Today considered a superfood, cranberries are one of the few foods truly native to North America. Cranberries have been harvested by Native American peoples since they first set foot onto North American soil.
Cranberries were used as both a food and a medicine by First Nation peoples. As a food they were often mixed with dried meat, pounding the mixture into a pulp called pemmican. They also ate the berries raw or in a sauce, sweetened with maple syrup.
As a medicine, cranberries were used as a poultice for wounds and a cure for blood poisoning. It was also used as a dye to brighten fabrics.
To early settlers, cranberries were an excellent source of vitamin C consume to prevent scurvy.
Commercial cultivation of the cranberry began in the early 1800’s on the east coast of the United States.
- There are approximately 3000 hectares of cranberries grown in Canada.
- Canada is the world’s second-largest producer of Cranberries.
- Ontario has only three commercial plantings or bogs: Johnston Cranberry Marsh near Bala, Iroquois Cranberry Growers south of MacTier and Upper Canada Cranberries in Ottawa.
- British Columbia has over 80 producers, located in the lower Fraser Valley and on Vancouver Island, who produce in excess of 75 million pounds of cranberries annually,
- BC accounts for approximately 12% of cranberry production in North America.
- Cranberry plants are evergreen vines (related to the blueberry) that prefer wet soil, preferably made up of sand and peat, which is why the fields are traditionally called “cranberry bogs.”
- They need a carefully controlled water supply, both for irrigation and for the flooding technique used to harvest them.
- In the winter the bogs are flooded to form a layer of ice, this prevents winter damage and allows machinery to drive out onto the bogs to lay down sand and to ditch the perimeter of the bog.
- In the spring the flood is drawn off and the plants begin to grow.
- In the fall berries that are to be sold fresh are harvested dry, using a machine that combs the berries off the vines.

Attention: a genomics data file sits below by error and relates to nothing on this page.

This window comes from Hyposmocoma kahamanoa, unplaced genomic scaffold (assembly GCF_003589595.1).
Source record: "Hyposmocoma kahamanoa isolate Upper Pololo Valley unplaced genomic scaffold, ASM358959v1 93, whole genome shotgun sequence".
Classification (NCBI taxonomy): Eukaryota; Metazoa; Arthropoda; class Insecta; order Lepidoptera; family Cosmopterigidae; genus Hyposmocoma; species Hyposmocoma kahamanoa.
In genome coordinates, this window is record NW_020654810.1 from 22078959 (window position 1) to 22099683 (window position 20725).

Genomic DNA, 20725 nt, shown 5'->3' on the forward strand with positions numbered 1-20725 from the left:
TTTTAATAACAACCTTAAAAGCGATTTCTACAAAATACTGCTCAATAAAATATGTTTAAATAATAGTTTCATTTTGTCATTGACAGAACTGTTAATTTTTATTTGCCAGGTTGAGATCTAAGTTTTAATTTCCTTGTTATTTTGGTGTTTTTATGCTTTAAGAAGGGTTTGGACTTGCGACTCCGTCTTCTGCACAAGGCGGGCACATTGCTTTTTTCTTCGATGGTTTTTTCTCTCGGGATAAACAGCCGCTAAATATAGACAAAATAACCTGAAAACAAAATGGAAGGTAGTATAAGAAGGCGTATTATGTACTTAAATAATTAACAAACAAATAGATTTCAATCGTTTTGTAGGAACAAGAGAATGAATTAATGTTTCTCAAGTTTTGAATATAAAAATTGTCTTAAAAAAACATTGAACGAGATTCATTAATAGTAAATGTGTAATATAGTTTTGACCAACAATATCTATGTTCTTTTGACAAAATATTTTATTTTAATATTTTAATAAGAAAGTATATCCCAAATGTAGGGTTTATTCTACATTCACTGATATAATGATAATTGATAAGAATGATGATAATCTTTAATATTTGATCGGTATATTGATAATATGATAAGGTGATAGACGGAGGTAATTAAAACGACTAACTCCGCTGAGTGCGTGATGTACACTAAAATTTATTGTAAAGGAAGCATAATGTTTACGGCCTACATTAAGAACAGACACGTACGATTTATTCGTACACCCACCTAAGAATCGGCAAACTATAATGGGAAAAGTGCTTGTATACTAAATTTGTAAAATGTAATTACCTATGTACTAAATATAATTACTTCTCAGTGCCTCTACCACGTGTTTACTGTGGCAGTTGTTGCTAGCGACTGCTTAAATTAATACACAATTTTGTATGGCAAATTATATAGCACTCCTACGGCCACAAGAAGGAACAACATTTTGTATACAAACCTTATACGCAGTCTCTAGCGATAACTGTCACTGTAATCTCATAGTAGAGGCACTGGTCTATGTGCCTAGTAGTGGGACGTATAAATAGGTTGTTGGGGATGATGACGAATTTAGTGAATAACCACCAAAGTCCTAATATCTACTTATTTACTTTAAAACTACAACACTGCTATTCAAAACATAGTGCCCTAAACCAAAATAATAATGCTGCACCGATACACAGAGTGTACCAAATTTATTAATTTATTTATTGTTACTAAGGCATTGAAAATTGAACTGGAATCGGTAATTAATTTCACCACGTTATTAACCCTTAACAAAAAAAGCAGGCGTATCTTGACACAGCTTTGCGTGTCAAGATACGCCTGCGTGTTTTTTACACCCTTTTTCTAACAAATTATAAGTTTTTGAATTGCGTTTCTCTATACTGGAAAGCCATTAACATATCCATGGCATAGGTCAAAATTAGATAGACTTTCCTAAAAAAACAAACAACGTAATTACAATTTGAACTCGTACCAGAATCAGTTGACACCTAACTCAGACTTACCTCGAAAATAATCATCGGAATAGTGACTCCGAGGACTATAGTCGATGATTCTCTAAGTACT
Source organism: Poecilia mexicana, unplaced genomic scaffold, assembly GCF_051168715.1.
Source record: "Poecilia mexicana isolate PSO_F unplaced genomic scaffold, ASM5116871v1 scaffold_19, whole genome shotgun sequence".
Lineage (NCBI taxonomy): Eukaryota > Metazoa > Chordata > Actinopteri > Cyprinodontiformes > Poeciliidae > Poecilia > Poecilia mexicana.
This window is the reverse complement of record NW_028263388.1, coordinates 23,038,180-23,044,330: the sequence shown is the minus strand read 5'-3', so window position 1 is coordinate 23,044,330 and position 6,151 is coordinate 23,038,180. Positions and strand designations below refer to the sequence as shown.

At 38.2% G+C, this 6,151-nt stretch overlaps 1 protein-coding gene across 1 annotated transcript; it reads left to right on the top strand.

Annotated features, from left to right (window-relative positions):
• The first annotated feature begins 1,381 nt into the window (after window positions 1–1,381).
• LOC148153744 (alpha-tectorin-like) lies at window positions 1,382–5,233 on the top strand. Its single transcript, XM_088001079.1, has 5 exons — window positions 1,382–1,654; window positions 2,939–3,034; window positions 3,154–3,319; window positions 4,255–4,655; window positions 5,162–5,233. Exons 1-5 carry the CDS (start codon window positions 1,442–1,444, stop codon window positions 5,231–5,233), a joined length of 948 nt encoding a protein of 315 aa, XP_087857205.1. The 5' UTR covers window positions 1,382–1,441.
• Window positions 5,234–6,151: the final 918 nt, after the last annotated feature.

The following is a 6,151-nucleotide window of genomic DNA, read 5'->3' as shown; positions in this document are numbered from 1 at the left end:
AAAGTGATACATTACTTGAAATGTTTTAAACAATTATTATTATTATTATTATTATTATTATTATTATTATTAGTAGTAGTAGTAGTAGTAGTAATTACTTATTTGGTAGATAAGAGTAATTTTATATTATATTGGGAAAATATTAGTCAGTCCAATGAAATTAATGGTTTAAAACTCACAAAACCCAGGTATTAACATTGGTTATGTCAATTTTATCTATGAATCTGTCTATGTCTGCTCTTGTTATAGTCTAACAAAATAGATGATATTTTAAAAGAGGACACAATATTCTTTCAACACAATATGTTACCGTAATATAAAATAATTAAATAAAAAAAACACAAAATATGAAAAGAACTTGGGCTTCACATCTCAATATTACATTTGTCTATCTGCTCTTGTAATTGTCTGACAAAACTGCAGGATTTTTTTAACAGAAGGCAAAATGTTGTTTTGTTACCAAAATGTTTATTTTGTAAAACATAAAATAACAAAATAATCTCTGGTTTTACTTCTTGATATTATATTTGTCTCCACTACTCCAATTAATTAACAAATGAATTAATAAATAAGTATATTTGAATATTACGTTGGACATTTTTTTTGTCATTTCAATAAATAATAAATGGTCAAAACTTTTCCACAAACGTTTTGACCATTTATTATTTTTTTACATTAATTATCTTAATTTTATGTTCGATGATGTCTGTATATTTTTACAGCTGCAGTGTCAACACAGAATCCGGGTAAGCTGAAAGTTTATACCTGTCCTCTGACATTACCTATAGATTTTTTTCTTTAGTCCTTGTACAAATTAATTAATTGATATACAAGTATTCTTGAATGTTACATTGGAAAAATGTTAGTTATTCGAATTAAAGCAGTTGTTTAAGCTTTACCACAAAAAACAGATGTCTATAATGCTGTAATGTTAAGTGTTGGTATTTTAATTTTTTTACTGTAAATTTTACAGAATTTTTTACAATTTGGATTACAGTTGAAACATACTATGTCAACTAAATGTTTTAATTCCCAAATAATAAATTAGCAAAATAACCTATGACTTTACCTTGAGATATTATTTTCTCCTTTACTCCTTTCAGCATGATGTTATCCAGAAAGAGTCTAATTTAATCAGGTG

- To harvest cranberries for processing, the bog is flooded to a depth of several inches and a mechanical beater knocks the berries into the water; as they float, they are pumped into trucks for transport to the processing plant.
Cranberry’s list of potential benefits is long: prevention of urinary tract infection, gum disease, stomach ulcers, heart disease and cancer, are just a few.
Cranberries are thought to provide health benefits due to their flavonoid and phytonutrient content. These naturally occurring compounds provide antioxidant and antimicrobial benefits to the body.
Cranberries also provide numerous cardiovascular benefits. They have been shown to reduce low-density lipoprotein (LDL)-oxidation, maintain or improve high-density lipoprotein (HDL) levels, reduce platelet aggregation and improve vascular function.
Cranberries are packed with Vitamin C. One cup of cranberries provides 22 percent of the recommended daily intake.
Another component of cranberries is the antioxidant Beta-Carotene. It is one of the ingredients that give cranberries their red color. Beta-Carotene helps the body synthesize Vitamin A which is best known for its part in providing healthy vision.
- Native Americans called cranberries “A’io”
- A barrel of cranberries weighs 100 pounds.
- Give or take a few, there are about 450 cranberries in a pound.
- Approximately 4,400 cranberries are squished for one gallon of juice.
- Cranberries bounce! Small pockets of air inside the fruit enable fresh fruit to bounce. (this is also what makes them float in water.)
This month our Verve properties throughout Canada will feature the following cranberry recipes: